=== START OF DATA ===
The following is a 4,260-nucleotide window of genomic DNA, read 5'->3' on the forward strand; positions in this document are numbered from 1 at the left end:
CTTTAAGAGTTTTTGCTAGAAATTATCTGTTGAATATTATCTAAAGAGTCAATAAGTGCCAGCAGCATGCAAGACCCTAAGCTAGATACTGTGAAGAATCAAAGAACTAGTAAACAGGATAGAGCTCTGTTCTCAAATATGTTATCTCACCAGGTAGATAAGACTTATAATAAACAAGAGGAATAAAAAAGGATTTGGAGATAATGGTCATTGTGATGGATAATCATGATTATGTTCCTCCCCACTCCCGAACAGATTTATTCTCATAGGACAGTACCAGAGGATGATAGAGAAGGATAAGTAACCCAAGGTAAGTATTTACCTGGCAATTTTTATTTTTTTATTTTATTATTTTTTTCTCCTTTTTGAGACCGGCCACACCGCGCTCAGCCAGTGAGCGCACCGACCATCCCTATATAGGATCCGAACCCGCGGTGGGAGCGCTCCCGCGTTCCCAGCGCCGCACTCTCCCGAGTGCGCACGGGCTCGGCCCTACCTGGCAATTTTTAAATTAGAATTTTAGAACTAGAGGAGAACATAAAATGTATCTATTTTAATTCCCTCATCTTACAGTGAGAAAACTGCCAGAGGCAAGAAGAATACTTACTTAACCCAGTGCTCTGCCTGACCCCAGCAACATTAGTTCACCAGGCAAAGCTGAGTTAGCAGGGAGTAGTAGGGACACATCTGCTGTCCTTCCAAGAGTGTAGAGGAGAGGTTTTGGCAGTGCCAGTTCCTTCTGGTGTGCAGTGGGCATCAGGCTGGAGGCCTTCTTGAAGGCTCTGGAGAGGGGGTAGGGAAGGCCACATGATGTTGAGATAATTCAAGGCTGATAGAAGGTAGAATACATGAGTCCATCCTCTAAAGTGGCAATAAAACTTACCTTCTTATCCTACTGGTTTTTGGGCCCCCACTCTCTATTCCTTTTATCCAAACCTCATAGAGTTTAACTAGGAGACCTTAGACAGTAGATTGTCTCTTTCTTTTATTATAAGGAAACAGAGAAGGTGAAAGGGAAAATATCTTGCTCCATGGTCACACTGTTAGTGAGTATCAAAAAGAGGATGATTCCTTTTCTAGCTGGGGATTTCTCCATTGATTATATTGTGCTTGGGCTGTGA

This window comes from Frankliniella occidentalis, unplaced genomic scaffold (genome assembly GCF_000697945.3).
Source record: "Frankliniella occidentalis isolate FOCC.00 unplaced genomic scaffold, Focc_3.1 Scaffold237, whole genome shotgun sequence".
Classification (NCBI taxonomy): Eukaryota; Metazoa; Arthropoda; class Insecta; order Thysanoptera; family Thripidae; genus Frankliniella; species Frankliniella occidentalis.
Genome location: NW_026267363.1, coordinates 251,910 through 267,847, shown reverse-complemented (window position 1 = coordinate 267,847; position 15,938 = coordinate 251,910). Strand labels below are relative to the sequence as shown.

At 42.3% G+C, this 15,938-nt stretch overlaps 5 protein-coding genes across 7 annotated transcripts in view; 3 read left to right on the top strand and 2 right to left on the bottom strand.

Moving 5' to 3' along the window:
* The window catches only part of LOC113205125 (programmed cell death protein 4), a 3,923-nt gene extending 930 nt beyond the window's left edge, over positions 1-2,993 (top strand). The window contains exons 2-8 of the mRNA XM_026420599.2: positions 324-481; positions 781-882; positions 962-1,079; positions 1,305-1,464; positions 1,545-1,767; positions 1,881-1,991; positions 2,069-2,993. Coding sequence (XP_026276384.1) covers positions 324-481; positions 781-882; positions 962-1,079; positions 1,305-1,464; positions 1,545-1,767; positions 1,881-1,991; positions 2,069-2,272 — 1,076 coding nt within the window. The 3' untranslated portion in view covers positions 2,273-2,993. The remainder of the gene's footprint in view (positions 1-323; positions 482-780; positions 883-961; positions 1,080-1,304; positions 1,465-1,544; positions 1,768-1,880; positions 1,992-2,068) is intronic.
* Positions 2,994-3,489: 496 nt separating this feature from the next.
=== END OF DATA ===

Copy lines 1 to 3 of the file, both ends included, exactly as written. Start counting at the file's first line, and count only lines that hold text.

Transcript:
The following is a 4,260-nucleotide window of genomic DNA, read 5'->3' on the forward strand; positions in this document are numbered from 1 at the left end:
CTTTAAGAGTTTTTGCTAGAAATTATCTGTTGAATATTATCTAAAGAGTCAATAAGTGCCAGCAGCATGCAAGACCCTAAGCTAGATACTGTGAAGAATCAAAGAACTAGTAAACAGGATAGAGCTCTGTTCTCAAATATGTTATCTCACCAGGTAGATAAGACTTATAATAAACAAGAGGAATAAAAAAGGATTTGGAGATAATGGTCATTGTGATGGATAATCATGATTATGTTCCTCCCCACTCCCGAACAGATTTATTCTCATAGGACAGTACCAGAGGATGATAGAGAAGGATAAGTAACCCAAGGTAAGTATTTACCTGGCAATTTTTATTTTTTTATTTTATTATTTTTTTCTCCTTTTTGAGACCGGCCACACCGCGCTCAGCCAGTGAGCGCACCGACCATCCCTATATAGGATCCGAACCCGCGGTGGGAGCGCTCCCGCGTTCCCAGCGCCGCACTCTCCCGAGTGCGCACGGGCTCGGCCCTACCTGGCAATTTTTAAATTAGAATTTTAGAACTAGAGGAGAACATAAAATGTATCTATTTTAATTCCCTCATCTTACAGTGAGAAAACTGCCAGAGGCAAGAAGAATACTTACTTAACCCAGTGCTCTGCCTGACCCCAGCAACATTAGTTCACCAGGCAAAGCTGAGTTAGCAGGGAGTAGTAGGGACACATCTGCTGTCCTTCCAAGAGTGTAGAGGAGAGGTTTTGGCAGTGCCAGTTCCTTCTGGTGTGCAGTGGGCATCAGGCTGGAGGCCTTCTTGAAGGCTCTGGAGAGGGGGTAGGGAAGGCCACATGATGTTGAGATAATTCAAGGCTGATAGAAGGTAGAATACATGAGTCCATCCTCTAAAGTGGCAATAAAACTTACCTTCTTATCCTACTGGTTTTTGGGCCCCCACTCTCTATTCCTTTTATCCAAACCTCATAGAGTTTAACTAGGAGACCTTAGACAGTAGATTGTCTCTTTCTTTTATTATAAGGAAACAGAGAAGGTGAAAGGGAAAATATCTTGCTCCATGGTCACACTGTTAGTGAGTATCAAAAAGAGGATGATTCCTTTTCTAGCTGGGGATTTCTCCATTGATTATATTGTGCTTGGGCTGTGA

This window comes from Frankliniella occidentalis, unplaced genomic scaffold (genome assembly GCF_000697945.3).